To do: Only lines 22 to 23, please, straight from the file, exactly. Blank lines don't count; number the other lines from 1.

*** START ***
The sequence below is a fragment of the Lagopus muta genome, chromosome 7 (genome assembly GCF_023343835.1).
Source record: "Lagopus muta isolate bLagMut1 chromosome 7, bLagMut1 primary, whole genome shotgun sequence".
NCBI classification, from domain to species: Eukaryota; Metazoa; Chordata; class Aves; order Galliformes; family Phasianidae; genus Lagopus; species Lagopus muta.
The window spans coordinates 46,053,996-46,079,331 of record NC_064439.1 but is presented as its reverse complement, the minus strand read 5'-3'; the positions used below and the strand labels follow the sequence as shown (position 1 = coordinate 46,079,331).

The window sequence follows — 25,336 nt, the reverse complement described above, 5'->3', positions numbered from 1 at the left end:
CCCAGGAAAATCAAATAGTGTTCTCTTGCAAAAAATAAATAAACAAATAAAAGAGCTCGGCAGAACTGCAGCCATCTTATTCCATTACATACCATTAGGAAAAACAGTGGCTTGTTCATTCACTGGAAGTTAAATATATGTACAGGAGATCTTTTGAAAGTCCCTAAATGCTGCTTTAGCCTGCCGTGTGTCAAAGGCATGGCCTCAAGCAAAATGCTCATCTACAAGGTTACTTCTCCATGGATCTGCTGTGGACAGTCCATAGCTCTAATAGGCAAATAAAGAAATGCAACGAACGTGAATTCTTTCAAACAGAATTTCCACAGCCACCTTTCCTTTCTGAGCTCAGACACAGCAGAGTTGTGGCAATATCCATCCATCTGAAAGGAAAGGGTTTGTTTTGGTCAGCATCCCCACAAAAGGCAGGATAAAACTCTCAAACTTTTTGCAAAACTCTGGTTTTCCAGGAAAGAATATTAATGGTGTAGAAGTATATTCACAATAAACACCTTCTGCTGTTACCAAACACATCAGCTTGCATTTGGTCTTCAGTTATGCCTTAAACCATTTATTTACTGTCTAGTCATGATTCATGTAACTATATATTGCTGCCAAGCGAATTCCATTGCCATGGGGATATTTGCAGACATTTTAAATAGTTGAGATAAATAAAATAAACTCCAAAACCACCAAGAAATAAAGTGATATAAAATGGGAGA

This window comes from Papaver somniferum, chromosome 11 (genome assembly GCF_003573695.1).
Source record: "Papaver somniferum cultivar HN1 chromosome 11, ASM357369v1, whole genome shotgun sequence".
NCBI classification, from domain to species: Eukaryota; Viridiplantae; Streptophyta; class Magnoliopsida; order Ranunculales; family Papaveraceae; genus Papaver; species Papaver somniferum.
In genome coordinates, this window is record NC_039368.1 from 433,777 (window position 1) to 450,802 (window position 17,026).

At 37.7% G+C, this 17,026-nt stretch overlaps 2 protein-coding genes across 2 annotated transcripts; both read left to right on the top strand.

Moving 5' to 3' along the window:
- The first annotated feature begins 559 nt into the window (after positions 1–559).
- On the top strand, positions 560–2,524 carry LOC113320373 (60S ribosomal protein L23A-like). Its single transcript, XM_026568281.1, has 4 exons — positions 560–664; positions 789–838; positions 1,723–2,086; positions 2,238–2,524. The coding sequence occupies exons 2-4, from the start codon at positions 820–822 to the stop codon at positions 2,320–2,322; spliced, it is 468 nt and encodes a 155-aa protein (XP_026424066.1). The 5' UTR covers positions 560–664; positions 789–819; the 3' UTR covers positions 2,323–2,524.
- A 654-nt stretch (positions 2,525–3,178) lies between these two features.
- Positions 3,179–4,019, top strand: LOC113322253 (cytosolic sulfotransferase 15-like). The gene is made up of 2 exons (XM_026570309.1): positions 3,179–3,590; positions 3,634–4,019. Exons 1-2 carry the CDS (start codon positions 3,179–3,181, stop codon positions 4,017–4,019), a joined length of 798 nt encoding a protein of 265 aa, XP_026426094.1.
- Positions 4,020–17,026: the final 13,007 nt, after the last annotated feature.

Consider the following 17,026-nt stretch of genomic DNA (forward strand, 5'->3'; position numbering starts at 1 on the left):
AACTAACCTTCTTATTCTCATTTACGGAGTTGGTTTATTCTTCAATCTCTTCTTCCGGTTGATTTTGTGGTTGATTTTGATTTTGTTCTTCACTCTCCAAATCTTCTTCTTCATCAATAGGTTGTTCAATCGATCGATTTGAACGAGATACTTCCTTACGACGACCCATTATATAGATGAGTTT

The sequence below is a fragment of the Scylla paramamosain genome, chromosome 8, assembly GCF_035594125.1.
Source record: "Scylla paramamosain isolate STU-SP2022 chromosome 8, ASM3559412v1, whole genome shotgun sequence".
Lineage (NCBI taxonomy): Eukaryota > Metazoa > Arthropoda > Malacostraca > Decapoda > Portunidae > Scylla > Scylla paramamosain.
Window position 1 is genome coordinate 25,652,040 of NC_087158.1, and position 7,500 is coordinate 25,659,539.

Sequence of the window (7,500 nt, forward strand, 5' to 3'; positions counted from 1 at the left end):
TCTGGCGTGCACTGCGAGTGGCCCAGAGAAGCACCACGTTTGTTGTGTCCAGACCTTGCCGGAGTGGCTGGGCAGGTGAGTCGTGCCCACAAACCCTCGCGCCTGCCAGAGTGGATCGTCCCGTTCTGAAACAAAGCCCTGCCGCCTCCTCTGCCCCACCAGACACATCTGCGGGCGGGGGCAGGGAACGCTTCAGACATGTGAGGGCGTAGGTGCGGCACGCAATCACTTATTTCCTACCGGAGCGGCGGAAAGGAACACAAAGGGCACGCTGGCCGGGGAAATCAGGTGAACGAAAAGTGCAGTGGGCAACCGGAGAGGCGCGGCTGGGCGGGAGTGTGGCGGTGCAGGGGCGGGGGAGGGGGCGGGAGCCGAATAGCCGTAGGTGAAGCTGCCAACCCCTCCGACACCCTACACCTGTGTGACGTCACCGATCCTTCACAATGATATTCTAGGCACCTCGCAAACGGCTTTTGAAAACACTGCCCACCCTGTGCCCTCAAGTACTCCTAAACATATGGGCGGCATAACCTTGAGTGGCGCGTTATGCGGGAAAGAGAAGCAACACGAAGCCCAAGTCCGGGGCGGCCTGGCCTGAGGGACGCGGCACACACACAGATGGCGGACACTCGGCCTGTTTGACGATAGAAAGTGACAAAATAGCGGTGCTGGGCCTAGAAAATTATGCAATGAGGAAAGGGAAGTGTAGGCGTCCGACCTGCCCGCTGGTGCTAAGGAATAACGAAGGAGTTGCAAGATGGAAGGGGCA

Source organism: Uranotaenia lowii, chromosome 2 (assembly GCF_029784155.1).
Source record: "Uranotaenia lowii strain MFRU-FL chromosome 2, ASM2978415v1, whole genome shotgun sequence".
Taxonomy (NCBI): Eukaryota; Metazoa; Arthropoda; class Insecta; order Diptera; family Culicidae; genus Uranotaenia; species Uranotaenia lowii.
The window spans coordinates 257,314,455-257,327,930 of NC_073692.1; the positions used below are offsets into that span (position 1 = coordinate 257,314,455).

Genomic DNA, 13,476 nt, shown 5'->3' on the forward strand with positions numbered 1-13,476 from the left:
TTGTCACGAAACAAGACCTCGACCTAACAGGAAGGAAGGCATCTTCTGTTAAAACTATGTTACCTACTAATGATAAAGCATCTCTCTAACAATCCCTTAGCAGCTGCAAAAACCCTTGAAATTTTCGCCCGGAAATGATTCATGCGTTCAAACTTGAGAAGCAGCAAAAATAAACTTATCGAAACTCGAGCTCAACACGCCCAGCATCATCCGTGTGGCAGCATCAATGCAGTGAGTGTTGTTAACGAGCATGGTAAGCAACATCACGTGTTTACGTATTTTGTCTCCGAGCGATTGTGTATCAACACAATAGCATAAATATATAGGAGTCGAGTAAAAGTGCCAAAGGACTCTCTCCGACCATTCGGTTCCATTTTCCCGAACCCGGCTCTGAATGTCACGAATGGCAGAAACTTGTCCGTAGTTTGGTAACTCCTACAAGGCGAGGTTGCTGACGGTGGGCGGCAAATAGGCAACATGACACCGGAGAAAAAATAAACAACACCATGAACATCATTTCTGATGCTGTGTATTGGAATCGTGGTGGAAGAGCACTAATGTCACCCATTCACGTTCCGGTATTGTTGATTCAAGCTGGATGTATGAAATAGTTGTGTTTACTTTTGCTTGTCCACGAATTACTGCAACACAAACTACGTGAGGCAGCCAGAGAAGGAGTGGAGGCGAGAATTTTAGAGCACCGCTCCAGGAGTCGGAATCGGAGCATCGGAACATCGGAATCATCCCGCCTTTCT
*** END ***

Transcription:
Lineage (NCBI taxonomy): Eukaryota > Metazoa > Arthropoda > Malacostraca > Decapoda > Portunidae > Scylla > Scylla paramamosain.
Window position 1 is genome coordinate 25,652,040 of NC_087158.1, and position 7,500 is coordinate 25,659,539.